Disclaimer: The opinions expressed by the guest blogger and those providing comments are theirs alone and do not reflect the opinions of the Sunlight Foundation or any employee thereof. Sunlight Foundation is not responsible for the accuracy of any of the information within the guest blog.
Sharon Paley is the “chief operator” at gb.tc (formerly know as Greater Baltimore Tech Council.) Dedicated to helping improve her beloved hometown through innovation and technology, Sharon has been instrumental in building Hack Baltimore, a platform created by gb.tc and the City of Baltimore encouraging every citizen to develop innovative solutions for civic betterment. You can catch Sharon’s podcasts and blog posts at gb.tc or follow her @sharon_paley.
I like to take this page from Vince Lombardi’s playbook:
“People who work together will win, where it be against complex football defenses or the problems of a modern society.”
What more modern way to tackle the problems of a society than the civic hackathon. They are great opportunities to learn about how our own government works, develop new tools that enable governments to work better, and make a difference in the community and world we live in.
Of course, there’s always room to improve the civic hackathon. Primarily by getting stuff done and doing it together.
One of the complicating (dare I say “aggravating”) factors of a weekend-long hackathon is that there isn’t always time to get something fully built – a community’s needs can be very complex. It might take the better part of the first day just to focus the solution and prototype it. From there, how long it takes to develop a complete application is a whole other complicated ball of wax.
It’s an issue we in Baltimore, have wrestled with at past hackathons and are contemplating as we organize the local version of June’s National Day of Civic Hacking.
How do you create a complete, useful, and fully functional application in a weekend?
We’ve also been thinking about collaboration, which is another magical ingredient at civic hackathons. Since the National Day of Civic Hacking is, well, national, it seems like an excellent opportunity to partner with another city and harness the power of many communities with the same (or very similar) needs.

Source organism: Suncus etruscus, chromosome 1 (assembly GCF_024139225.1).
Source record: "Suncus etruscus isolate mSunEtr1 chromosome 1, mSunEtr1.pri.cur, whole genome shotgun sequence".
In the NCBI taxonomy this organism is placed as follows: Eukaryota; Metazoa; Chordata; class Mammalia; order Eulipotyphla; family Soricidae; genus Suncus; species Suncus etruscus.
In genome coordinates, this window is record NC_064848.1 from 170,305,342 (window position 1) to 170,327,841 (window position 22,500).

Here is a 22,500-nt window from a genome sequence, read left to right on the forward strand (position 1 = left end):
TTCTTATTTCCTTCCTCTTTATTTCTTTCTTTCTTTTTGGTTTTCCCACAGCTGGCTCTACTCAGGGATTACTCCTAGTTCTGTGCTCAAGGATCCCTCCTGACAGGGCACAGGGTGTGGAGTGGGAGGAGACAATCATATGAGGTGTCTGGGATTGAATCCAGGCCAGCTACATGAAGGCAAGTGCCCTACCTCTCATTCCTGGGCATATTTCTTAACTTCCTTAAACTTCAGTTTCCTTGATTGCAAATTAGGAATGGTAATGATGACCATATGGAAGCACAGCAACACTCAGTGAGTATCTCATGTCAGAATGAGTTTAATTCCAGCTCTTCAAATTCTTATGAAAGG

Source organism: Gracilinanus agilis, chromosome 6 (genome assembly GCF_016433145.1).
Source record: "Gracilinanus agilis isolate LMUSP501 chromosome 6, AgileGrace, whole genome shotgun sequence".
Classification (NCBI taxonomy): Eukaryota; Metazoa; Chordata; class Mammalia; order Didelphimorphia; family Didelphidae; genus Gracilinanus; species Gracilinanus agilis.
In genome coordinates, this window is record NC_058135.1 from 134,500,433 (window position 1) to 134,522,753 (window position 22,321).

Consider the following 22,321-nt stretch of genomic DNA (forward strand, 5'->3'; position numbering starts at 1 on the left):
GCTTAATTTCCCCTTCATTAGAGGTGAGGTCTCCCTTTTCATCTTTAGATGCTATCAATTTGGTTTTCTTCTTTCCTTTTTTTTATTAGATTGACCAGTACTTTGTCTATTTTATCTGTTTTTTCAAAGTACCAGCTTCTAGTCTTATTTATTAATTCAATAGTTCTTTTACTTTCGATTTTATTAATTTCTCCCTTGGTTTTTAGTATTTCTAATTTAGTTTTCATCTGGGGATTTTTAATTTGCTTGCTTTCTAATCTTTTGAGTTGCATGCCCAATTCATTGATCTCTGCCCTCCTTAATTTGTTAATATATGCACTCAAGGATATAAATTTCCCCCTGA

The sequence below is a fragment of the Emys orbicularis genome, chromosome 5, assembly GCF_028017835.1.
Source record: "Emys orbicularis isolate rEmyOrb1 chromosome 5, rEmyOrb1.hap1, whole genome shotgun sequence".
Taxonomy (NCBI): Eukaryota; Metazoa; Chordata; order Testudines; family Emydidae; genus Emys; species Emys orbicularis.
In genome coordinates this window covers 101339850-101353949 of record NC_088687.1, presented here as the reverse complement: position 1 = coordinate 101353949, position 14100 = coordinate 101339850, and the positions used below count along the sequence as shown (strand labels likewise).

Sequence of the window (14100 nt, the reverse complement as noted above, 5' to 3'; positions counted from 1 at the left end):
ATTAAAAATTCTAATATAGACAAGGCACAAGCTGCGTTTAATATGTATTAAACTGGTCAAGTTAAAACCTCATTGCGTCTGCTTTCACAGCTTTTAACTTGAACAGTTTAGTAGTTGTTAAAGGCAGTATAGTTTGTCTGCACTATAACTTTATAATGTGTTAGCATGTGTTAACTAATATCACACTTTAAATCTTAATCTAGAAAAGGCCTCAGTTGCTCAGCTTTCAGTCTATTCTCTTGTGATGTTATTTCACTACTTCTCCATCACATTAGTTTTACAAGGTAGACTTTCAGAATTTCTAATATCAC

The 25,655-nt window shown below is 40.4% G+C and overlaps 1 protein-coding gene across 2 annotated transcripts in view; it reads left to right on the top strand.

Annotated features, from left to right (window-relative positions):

Philadelphia and Baltimore are cities that have much in common. They are not only geographically close, but they face many of the same issues and opportunities. Both have active and growing tech scenes, and long histories (as long as is possible anyway) of active civic hacking events and communities, with many interconnections and relationships between the two.
So, based on this mutual connection and admiration, Baltimore and Philly are coordinating the National Day of Civic Hacking programs. To maximize productivity and collaborate, we will build cross-city teams for an App Exchange.
The Apps Exchange will allow one city’s hackers to easily fork (developers taking a copy of source code from one software package and start independent development on it, creating a distinct piece of software) the cool civic apps that the other has developed. The forking process will be further expedited because the original developers will be on the team.
Mentors and data experts will be on-site, in both locations, ready to assist teams that want to work on projects that benefit both cities. A live video feed between the two venues is also planned to allow collaboration and information sharing. Sunlight’s Bob Lannon will be judging.
(For instance, Baltimore is interested in creating its own version of Councilmatic, a site which allows citizens to be alerted when legislation is proposed that matches their indicated interests. The team that originally developed Councilmatic will be on-hand in Philly to help the folks in Baltimore who are building out Councilmatic for Charm City.)
The App Exchange format should make it much easier to get something completely built and functioning within a 48-hour (and let’s be honest, no one is actually working all 48 hours) period. And of course, it should create new ties and opportunities between Charm City and the City of Brotherly Love.
And, for anything that isn’t quite finished by the end of the day June 2nd (because we’re realists here,) Baltimore is planning follow up events, which will give hackers another target to shoot for, a light at the end of the tunnel, a [insert your own adage here]. Because tenacity and opportunity are also key to successful civic hacking.
“Individual commitment to a group effort – that is what makes a team work, a company work, a society work, a civilization work.
Who knew Vince Lombardi knew so much about civic hacking?
Disclaimer: Sunlight is one of the sponsors of Hack for Change Baltimore
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